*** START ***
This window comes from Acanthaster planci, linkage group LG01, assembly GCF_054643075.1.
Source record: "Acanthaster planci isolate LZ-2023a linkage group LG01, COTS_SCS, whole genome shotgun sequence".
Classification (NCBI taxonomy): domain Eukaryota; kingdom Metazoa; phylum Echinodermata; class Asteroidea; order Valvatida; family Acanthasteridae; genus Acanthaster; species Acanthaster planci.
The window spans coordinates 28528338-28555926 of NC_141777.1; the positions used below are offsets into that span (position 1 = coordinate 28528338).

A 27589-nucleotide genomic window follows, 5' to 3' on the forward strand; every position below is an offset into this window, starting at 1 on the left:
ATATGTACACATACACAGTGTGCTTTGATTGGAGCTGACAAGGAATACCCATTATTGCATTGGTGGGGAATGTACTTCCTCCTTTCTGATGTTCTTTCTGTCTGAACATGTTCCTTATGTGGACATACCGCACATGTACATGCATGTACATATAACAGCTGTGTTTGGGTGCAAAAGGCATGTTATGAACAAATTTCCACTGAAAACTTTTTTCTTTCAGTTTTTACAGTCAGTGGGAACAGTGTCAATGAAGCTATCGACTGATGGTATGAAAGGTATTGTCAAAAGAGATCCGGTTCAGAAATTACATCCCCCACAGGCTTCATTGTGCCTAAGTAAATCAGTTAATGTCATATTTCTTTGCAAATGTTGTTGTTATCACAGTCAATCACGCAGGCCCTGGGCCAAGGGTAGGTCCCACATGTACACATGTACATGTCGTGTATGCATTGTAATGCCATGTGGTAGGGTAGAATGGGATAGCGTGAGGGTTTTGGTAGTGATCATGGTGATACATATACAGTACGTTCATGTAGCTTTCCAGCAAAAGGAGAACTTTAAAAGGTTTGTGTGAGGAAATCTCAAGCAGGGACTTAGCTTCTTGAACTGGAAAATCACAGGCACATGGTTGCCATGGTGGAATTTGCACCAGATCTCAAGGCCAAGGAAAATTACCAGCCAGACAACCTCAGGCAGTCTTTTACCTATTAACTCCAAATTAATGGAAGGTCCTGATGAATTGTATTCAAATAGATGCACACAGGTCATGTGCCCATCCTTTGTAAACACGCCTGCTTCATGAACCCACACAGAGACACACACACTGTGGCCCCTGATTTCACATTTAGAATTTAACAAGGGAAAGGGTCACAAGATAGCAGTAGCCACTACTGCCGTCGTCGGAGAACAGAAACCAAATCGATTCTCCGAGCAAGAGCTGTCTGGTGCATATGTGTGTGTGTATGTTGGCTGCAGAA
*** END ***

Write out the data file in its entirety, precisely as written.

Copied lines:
This window comes from Acanthaster planci, linkage group LG01, assembly GCF_054643075.1.
Source record: "Acanthaster planci isolate LZ-2023a linkage group LG01, COTS_SCS, whole genome shotgun sequence".
Classification (NCBI taxonomy): domain Eukaryota; kingdom Metazoa; phylum Echinodermata; class Asteroidea; order Valvatida; family Acanthasteridae; genus Acanthaster; species Acanthaster planci.
The window spans coordinates 28528338-28555926 of NC_141777.1; the positions used below are offsets into that span (position 1 = coordinate 28528338).

A 27589-nucleotide genomic window follows, 5' to 3' on the forward strand; every position below is an offset into this window, starting at 1 on the left:
ATATGTACACATACACAGTGTGCTTTGATTGGAGCTGACAAGGAATACCCATTATTGCATTGGTGGGGAATGTACTTCCTCCTTTCTGATGTTCTTTCTGTCTGAACATGTTCCTTATGTGGACATACCGCACATGTACATGCATGTACATATAACAGCTGTGTTTGGGTGCAAAAGGCATGTTATGAACAAATTTCCACTGAAAACTTTTTTCTTTCAGTTTTTACAGTCAGTGGGAACAGTGTCAATGAAGCTATCGACTGATGGTATGAAAGGTATTGTCAAAAGAGATCCGGTTCAGAAATTACATCCCCCACAGGCTTCATTGTGCCTAAGTAAATCAGTTAATGTCATATTTCTTTGCAAATGTTGTTGTTATCACAGTCAATCACGCAGGCCCTGGGCCAAGGGTAGGTCCCACATGTACACATGTACATGTCGTGTATGCATTGTAATGCCATGTGGTAGGGTAGAATGGGATAGCGTGAGGGTTTTGGTAGTGATCATGGTGATACATATACAGTACGTTCATGTAGCTTTCCAGCAAAAGGAGAACTTTAAAAGGTTTGTGTGAGGAAATCTCAAGCAGGGACTTAGCTTCTTGAACTGGAAAATCACAGGCACATGGTTGCCATGGTGGAATTTGCACCAGATCTCAAGGCCAAGGAAAATTACCAGCCAGACAACCTCAGGCAGTCTTTTACCTATTAACTCCAAATTAATGGAAGGTCCTGATGAATTGTATTCAAATAGATGCACACAGGTCATGTGCCCATCCTTTGTAAACACGCCTGCTTCATGAACCCACACAGAGACACACACACTGTGGCCCCTGATTTCACATTTAGAATTTAACAAGGGAAAGGGTCACAAGATAGCAGTAGCCACTACTGCCGTCGTCGGAGAACAGAAACCAAATCGATTCTCCGAGCAAGAGCTGTCTGGTGCATATGTGTGTGTGTATGTTGGCTGCAGAA